I don’t sing because I’m happy,
I’m happy because I sing.
Charles Darwin thought that human beings sang before they developed language. Of course, Darwin was thinking about evolution. Which came first, the music or the words. Darwin’s answer was the music.
Steven Pinker, in his seminal book The Language Instinct, writes that language is a human instinct, wired into our brains by evolution. He argues against linguistic determinism because, if people do not have a word for something, they will invent one.
I used to believe in Linguistic Determinism, which was a very popular idea when I was a student. The idea, in a nutshell, is that the structure of language directs the thought process. Therefore, some thoughts would be unthinkable in certain languages. Some of the strongest proponents of this idea were Benjamin Lee Whorfand and Edward Sapir whose names are used in the term “The Sapir-Whorf Hypothesis” which is the theory that language forms thought. I’ve changed my mind to thought forms language. If we needed a word for something, we would simply create one, as evidenced by all the new computer related terms we now use fluently as if they always existed.
There are two intriguing ideas here.
One is that thought has as much to do with the way music works as it does with the way language itself works. The structure of music is, at its basic root, the tension-resolution system. A tension sets up a dynamic that strives to move toward a resolution. Poet Robert Frost had a notion he called sound sense – that the sound of the language communicated as much or more than the words. To prove his point to a friend, once walking in a field in England, he called over some gobbledygook to a distant farmer that sounded like “Good morning. How are you?” The farmer shouted back, “Fine, and how are you?” Frost was showing how the sound itself carried some of the meaning that communicates content.
There is the antecedent-consequential phrase, which is a form of the tension-resolution system. This is the question-answer, or statement-comment on statement phrase. How are you? Fine, thank you. I love cabbage. Really? I hate cabbage. The tension is formed by the question or statement, followed by the resolution, the answer or comment.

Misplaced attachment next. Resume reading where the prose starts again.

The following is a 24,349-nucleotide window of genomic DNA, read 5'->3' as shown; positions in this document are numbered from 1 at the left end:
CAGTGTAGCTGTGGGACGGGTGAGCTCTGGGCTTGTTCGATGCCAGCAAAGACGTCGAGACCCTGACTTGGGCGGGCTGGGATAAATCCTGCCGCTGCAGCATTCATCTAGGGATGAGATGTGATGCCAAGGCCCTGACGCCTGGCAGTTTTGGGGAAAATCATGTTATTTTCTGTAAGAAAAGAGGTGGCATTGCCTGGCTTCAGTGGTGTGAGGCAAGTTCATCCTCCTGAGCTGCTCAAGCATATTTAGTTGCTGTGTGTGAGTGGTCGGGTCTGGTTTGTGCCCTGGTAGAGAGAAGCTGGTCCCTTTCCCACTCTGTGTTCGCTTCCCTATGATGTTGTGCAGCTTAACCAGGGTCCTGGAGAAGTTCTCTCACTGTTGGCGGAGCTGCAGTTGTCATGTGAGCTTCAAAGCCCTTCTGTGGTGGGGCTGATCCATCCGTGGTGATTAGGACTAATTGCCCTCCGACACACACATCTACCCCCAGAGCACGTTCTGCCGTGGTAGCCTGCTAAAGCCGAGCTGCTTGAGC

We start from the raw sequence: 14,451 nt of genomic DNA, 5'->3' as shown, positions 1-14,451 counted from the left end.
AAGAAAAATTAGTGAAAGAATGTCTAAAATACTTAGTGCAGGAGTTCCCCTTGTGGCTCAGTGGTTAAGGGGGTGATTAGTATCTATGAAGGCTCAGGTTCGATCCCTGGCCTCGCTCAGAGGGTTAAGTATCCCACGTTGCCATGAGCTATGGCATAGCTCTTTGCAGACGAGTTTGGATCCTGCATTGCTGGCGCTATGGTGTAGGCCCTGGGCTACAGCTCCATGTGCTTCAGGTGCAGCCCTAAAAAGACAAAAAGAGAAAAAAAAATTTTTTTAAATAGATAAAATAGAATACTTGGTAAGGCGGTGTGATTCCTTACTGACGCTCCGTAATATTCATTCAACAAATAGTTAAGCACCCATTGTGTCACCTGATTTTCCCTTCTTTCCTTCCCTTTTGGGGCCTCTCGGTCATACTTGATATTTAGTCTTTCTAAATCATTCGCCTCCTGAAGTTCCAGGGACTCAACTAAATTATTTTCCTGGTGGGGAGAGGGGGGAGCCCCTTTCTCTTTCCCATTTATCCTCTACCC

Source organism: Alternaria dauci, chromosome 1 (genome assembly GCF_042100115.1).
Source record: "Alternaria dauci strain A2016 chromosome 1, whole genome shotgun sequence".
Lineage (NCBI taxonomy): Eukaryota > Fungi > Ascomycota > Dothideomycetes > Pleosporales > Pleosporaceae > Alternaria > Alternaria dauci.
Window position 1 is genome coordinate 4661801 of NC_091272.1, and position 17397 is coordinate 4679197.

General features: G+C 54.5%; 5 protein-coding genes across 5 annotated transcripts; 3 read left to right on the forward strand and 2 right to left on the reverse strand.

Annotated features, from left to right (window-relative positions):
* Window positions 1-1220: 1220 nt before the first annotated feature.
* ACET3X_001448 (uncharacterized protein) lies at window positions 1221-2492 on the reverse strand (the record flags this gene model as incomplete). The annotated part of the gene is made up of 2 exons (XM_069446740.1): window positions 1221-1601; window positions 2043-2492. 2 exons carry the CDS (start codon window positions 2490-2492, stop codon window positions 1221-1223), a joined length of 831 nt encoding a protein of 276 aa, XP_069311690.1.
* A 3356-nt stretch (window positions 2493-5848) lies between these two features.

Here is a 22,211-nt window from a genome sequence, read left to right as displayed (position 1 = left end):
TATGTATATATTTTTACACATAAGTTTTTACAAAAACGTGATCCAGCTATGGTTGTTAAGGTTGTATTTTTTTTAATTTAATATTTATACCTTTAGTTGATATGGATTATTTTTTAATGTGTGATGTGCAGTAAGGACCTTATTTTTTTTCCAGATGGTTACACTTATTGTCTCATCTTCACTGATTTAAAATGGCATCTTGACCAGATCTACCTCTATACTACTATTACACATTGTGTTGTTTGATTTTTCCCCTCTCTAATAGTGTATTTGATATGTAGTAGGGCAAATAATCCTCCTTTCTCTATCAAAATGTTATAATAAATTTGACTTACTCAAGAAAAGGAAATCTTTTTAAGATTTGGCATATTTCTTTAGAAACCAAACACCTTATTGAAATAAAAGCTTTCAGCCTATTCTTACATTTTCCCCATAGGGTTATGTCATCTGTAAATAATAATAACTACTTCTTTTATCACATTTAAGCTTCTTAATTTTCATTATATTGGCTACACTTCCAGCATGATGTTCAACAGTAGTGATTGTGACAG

This same structure is at the foundation of the creative process. Tension is followed by resolution. In the form of structural tension, a vision of the desired state combined with an understanding of the current state (if there is a difference) generates a tension, which motivates action to resolve the tension by creating the desired state, ending the difference. You have created your vision.
Now the second intriguing idea is I’m happy because I sing. Let me expand the word “sing” to the word “create.” Most of our society has the impression that we will be happy once we get what we want. In the arts, there is a built in understanding that the creative process itself, brings a type of involvement in which you feel alive, even happy, often even happy when things are going in the wrong direction. Happiness is not the goal. Creating a desired outcome is. Happiness is a by-product. I’m happy BECAUSE I sing is not singing for the sake of being happy, but singing for the sake of the song, itself.